I asked my family, “Are there any requests for the Easter meal?” Immediately, Audrey piped up, “You’re making God cake, right? You know I like the God cake.” I assured her I was making the coconut cake that three years ago received the moniker, “God cake.”
The name came about as the four of us cut into a coconut cake on Easter Sunday. I’d never made this recipe before and as we tasted, there were exhalations of contentment all around. Not knowing what it was called, Audrey asked, “Is this a God cake?” Her five year old mind had concluded that since this was a new recipe and was served on Easter Sunday, it must be called, “God cake.”
What Audrey didn’t know was coconut cake is a long standing tradition in my family. When I was a child, my mom made fresh coconut cake for Easter. First she procured her tattered recipe card from high school home economics class and baked three white layers. Then she scoured all the supermarkets for two fresh coconuts. With much concentration and persistence the coconuts were cracked with the water safely preserved. The cake layers were pierced and the coconut water was poured over them. The shell and inside brown peel were removed, and finally, the coconut could be grated. Then depending on her preference either a seven minute frosting or sour cream frosting was made. The cake was layered with frosting, patted on all sides with fresh coconut and then sealed in the Tupperware container which went into the fridge for a minimum of three days. Oh the anticipation the children built up. Waiting on ketchup from a bottle was not even close to waiting on the first slice of that cake at Easter lunch. The fresh coconut cake required skilled, patient hands for construction and patient hearts for the first slice. It was a fitting treat on a day when joy is celebrated.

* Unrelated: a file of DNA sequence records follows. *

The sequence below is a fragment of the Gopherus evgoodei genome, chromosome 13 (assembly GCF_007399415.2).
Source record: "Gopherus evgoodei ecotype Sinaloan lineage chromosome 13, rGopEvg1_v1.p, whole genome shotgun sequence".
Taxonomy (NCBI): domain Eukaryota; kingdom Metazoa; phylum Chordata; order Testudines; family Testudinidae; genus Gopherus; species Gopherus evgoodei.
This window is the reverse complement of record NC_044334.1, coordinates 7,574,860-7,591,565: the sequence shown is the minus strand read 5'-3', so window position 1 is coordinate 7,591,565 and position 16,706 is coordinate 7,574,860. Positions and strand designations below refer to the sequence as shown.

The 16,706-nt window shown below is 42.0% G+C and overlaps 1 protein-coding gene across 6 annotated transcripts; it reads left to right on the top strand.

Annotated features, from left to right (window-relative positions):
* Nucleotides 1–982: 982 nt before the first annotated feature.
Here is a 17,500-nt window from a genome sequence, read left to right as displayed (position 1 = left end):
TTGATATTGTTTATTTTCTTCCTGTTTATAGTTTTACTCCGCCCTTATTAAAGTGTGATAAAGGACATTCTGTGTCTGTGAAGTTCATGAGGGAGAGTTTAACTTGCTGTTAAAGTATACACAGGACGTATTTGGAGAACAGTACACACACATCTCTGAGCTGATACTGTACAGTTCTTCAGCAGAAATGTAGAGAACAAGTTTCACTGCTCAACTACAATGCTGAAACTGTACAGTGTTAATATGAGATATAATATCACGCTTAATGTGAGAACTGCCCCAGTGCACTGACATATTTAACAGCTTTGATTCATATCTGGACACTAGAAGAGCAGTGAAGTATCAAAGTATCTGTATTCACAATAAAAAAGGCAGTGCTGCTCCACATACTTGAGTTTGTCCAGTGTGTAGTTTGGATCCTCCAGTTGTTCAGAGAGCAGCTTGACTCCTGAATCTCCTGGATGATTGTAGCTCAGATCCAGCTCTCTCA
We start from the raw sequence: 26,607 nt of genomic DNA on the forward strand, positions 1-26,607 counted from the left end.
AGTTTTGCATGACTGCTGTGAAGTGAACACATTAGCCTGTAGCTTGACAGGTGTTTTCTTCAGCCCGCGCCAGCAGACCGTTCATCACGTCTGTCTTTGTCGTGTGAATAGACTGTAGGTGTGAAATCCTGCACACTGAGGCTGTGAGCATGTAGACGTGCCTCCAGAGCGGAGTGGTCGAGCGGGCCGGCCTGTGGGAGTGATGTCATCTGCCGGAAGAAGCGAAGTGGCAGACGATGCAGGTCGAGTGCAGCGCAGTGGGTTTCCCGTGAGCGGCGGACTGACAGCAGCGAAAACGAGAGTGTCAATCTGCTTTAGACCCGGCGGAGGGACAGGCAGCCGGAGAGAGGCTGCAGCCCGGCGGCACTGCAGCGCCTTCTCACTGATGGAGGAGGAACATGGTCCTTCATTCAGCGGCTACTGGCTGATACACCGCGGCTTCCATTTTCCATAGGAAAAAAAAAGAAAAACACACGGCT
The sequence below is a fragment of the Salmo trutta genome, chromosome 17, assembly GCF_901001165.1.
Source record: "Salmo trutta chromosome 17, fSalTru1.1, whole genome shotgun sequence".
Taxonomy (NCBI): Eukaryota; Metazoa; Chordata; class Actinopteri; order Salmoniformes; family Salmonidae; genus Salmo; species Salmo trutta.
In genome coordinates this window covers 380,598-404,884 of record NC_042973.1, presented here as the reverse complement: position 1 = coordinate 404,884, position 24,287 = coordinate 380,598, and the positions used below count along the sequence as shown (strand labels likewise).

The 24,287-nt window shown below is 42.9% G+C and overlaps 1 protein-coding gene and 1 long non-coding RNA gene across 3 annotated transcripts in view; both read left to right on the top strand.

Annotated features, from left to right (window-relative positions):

During Holy Week, the girls and I visited a local art museum. Featuring religious art, the explanation for the exhibit noted, “During the Middle Ages, illiteracy was high, and it was through religious images that most people understood the basic tenets of Christianity.” Unwittingly my family’s coconut cake has become a religious image which helps us understand the joy of Easter. The construction of a cake cannot be haphazardly manufactured; and for the full taste of the cake to develop, the days must be endured. My mom taught us that goodness is something worth investing in and waiting for. Our gospels teach us Jesus’ resurrection followed days of disappointment, commitment and waiting. As we walk the journey of Easter time from the resurrection to Pentecost, I will continue to look for images to reveal how to live in a time of joy and expectation.
*The God cake is Cold Coconut Cake, recipe by Julie Hunt. You can find the recipe on her blog, Cup-a Cup-a.
Tammy Abee Blom is an ordained Baptist minister, regular contributor to BWIM’s blog, mother of two amazing daughters, teacher for children’s Sunday School, and lives in Columbia, South Carolina.